Does Your Durable Power Of Attorney Cover What You Think It Covers?
The answer to that question is maybe, maybe not. Most durable powers of attorney are written to be very broad in their coverage. For example, they may include language such as, “my attorney-in-fact shall have all powers that I would have if alive and competent to act” or “the attorney-in-fact shall have all the powers of an absolute owner over the assets and liabilities of the Principal”. While that may sound like the attorney-in-fact has the authority to do everything for or on behalf of the person granting the power (the “Principal”), such language is not enough in the state of Washington to grant such broad authority.
In the state of Washington, subject to other requirements for the exercise of a power of attorney by the attorney-in-fact, there are twelve acts on behalf of the Principal or with the Principal’s property that the attorney-in-fact may do only if the document granting the power of attorney “expressly grants” the authority and the “exercise of the authority is not otherwise prohibited by another agreement or instrument to which the authority or property is subject.” Many of the twelve acts might never apply to a particular Principal because of the property or types of property interests held by the Principal. Some of the twelve acts may have a greater possibility for application to a Principal. For example, the authority to make a gift from the Principal’s assets is one of the twelve acts that must be expressly granted. This would apply to a gift of any size or amount and to any recipient. The authority to make health care decisions for the Principal or to give informed consent to health care decisions on behalf of the Principal must also be expressly granted.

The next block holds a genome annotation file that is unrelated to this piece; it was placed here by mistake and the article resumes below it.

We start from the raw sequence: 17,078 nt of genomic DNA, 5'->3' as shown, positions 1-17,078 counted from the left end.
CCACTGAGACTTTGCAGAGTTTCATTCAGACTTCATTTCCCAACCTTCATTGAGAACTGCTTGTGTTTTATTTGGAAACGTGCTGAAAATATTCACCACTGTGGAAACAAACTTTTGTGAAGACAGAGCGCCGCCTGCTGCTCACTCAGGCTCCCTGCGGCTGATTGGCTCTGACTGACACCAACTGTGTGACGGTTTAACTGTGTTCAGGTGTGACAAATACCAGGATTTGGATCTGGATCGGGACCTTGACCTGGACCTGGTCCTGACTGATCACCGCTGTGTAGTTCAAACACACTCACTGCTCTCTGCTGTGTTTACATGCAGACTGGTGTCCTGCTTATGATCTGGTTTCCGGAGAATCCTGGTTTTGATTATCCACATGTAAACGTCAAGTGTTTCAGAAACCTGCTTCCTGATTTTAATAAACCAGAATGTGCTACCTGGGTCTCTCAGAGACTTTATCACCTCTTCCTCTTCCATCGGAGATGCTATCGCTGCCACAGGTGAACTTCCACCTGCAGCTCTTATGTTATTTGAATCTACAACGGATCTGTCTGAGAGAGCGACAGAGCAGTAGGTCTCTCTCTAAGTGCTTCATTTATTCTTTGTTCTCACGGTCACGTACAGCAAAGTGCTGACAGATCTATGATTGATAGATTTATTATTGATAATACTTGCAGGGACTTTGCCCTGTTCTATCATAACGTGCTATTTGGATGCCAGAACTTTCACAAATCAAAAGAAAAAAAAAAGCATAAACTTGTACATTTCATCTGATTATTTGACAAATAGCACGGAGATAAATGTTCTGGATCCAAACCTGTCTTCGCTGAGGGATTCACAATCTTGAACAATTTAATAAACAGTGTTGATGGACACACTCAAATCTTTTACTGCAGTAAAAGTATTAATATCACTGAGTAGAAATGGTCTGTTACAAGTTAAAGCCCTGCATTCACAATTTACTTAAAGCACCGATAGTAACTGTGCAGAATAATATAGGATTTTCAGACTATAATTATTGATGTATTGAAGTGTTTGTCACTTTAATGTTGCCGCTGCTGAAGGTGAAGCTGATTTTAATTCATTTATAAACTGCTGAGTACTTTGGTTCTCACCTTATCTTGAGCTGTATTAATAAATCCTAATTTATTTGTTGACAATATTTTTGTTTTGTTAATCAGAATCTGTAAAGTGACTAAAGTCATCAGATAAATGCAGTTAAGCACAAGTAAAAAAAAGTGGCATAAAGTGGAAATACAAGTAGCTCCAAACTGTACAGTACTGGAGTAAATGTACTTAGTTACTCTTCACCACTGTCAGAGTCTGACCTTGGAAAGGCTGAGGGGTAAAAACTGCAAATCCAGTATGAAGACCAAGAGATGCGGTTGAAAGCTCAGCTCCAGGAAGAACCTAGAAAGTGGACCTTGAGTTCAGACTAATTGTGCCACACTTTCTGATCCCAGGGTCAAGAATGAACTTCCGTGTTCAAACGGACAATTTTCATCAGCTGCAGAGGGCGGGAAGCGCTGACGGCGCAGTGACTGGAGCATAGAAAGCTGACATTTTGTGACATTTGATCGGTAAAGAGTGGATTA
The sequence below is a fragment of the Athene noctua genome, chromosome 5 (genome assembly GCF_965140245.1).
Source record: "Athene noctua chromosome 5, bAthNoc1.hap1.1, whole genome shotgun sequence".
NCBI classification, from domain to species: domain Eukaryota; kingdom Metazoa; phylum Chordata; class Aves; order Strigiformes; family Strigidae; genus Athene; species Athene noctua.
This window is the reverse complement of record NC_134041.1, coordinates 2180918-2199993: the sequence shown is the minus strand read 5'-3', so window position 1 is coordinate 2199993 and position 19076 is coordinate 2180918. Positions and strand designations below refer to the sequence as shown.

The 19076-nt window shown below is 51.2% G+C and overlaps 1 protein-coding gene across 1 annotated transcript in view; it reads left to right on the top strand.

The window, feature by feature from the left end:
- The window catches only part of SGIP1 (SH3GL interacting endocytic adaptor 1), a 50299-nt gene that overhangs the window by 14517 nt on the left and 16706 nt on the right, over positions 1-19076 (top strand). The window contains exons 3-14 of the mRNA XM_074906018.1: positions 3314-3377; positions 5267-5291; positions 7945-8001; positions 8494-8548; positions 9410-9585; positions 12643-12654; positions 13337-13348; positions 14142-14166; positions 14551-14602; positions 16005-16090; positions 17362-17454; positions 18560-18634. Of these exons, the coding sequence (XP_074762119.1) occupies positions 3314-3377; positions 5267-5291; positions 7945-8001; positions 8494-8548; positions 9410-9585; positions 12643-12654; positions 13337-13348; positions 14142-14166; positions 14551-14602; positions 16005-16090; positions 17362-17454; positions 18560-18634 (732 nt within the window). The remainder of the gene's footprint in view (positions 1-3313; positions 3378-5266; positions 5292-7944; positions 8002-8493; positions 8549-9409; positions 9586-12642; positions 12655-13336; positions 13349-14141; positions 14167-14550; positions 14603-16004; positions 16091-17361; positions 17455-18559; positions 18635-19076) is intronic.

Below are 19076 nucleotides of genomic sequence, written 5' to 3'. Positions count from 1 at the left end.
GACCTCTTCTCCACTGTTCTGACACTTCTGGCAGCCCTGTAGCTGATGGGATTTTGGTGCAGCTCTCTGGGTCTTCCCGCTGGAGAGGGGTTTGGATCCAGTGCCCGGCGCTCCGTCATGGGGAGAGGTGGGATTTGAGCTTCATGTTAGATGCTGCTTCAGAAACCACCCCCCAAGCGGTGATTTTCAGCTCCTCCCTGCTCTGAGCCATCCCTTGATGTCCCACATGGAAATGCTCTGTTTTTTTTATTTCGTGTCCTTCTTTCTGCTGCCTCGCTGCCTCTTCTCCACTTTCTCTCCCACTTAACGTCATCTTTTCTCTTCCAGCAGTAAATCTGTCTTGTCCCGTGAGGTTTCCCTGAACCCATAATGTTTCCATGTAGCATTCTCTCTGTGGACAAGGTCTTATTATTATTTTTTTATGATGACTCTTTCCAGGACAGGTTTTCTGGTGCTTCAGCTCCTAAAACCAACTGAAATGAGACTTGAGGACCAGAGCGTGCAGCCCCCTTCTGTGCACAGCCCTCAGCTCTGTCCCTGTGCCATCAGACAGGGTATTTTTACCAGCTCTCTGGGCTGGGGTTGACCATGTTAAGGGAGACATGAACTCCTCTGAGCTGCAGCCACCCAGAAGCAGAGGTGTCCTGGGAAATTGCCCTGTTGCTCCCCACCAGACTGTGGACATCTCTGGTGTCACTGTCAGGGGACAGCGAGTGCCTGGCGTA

If you already have a durable power of attorney, you may want it to be reviewed to determine whether it covers what you believe it covers. If you do not have a durable power of attorney, you may want to consider having one prepared.
If you need assistance with your estate planning, contact Per Oscarsson or one of the other attorneys in Beresford Booth’s Estate Planning and Probate Group.